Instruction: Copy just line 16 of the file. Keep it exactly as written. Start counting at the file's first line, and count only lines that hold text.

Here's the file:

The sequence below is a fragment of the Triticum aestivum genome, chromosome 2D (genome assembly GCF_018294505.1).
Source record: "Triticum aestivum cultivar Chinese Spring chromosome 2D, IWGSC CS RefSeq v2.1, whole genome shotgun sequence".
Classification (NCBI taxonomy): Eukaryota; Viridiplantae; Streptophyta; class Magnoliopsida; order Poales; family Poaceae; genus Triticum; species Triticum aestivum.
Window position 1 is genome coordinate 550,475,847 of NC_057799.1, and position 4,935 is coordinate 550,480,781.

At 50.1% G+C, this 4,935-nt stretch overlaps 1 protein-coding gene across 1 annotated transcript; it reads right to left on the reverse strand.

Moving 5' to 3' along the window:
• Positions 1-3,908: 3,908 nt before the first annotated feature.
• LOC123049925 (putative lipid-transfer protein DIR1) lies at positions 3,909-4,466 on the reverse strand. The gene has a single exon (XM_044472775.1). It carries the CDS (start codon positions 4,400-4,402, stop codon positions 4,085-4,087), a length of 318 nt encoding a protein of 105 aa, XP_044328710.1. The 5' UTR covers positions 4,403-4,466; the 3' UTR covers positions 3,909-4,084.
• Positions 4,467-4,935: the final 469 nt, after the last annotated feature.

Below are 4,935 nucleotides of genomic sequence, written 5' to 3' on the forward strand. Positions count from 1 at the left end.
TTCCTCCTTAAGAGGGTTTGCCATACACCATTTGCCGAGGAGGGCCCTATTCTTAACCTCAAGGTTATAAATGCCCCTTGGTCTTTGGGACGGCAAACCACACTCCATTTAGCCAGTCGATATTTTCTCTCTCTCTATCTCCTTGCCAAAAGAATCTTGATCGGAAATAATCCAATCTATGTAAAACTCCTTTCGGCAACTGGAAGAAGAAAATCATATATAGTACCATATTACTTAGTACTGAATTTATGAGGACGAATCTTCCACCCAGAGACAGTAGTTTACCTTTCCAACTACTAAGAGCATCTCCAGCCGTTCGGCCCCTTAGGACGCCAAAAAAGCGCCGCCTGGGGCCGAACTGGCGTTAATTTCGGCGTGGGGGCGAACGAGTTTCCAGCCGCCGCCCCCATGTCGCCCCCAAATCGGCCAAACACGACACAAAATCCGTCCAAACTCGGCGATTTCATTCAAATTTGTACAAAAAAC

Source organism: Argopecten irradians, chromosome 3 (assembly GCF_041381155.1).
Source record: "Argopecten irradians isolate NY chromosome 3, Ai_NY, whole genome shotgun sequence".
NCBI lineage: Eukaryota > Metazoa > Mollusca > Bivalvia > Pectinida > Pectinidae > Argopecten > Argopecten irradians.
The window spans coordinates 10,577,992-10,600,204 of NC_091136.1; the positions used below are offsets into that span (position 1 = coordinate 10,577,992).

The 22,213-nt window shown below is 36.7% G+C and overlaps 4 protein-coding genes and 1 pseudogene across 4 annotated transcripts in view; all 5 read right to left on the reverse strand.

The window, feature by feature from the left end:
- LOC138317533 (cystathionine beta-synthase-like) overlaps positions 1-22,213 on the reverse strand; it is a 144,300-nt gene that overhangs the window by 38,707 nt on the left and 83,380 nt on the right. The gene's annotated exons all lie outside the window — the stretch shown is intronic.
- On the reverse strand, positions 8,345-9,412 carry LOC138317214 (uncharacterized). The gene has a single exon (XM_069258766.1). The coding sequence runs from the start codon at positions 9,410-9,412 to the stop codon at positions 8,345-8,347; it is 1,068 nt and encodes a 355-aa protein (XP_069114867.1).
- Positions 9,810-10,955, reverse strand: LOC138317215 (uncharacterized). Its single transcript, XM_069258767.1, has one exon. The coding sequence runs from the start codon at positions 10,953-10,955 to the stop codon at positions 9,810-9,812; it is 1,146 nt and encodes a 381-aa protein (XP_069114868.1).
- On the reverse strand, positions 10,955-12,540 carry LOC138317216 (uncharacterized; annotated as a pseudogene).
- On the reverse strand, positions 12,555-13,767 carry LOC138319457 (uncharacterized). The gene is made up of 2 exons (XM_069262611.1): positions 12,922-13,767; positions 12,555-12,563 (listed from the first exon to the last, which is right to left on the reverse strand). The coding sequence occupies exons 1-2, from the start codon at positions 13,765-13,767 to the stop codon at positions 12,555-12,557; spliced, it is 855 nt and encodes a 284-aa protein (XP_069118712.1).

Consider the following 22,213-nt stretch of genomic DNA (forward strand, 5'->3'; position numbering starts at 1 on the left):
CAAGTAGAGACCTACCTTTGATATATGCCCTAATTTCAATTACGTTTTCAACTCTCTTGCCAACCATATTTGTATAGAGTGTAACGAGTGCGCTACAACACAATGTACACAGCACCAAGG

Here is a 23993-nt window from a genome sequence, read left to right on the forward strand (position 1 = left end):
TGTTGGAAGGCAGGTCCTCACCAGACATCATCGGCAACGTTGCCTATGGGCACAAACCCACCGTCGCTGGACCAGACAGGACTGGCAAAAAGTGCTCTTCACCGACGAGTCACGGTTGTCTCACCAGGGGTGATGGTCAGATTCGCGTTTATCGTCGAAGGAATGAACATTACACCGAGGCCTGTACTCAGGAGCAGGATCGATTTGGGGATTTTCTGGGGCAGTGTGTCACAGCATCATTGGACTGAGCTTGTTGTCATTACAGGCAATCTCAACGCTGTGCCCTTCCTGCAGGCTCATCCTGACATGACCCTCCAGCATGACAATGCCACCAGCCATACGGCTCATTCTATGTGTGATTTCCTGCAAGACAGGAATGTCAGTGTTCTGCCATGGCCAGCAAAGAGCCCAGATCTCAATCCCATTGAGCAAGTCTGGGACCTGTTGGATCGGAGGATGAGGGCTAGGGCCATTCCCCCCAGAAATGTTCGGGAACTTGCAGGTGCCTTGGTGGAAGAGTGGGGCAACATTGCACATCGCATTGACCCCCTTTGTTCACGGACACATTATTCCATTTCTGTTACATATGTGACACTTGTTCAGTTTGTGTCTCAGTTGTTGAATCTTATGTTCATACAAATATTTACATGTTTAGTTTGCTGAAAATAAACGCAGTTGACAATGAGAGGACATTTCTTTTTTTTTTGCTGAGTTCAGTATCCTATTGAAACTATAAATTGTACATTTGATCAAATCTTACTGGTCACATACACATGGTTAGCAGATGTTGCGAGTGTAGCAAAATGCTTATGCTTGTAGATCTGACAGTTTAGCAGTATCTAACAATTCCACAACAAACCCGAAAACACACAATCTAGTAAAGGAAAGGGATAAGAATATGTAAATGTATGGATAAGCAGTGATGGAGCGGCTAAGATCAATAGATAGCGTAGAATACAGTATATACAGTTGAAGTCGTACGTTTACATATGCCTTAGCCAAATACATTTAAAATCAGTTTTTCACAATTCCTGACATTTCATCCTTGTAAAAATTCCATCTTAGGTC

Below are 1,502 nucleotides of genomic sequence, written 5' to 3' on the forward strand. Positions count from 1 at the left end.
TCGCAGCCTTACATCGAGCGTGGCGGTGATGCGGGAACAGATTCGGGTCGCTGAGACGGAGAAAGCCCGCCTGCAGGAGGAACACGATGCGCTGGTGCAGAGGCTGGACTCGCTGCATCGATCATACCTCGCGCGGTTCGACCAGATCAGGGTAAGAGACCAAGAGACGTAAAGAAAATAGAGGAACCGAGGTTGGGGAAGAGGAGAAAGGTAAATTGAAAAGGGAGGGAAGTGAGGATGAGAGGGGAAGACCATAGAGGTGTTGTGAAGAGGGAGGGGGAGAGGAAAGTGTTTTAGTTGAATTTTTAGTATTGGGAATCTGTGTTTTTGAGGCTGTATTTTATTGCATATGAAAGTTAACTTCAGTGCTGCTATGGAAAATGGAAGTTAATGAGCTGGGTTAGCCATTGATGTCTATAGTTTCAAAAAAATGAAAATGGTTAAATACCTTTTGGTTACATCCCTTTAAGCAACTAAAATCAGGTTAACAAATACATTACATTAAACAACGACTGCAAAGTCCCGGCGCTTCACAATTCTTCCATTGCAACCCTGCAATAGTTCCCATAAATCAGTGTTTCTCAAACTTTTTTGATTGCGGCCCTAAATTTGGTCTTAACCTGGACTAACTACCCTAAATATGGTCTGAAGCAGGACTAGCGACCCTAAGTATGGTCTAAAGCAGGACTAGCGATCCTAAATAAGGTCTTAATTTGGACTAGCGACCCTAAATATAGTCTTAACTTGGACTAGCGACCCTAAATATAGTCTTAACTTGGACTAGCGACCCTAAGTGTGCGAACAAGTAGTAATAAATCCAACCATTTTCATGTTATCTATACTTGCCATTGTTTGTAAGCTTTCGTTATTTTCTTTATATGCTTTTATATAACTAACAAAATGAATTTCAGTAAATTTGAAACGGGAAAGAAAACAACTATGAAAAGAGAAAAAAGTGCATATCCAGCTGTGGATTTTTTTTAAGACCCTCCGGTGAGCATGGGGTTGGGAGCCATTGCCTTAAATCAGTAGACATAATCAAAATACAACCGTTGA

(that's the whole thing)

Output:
The 22,213-nt window shown below is 36.7% G+C and overlaps 4 protein-coding genes and 1 pseudogene across 4 annotated transcripts in view; all 5 read right to left on the reverse strand.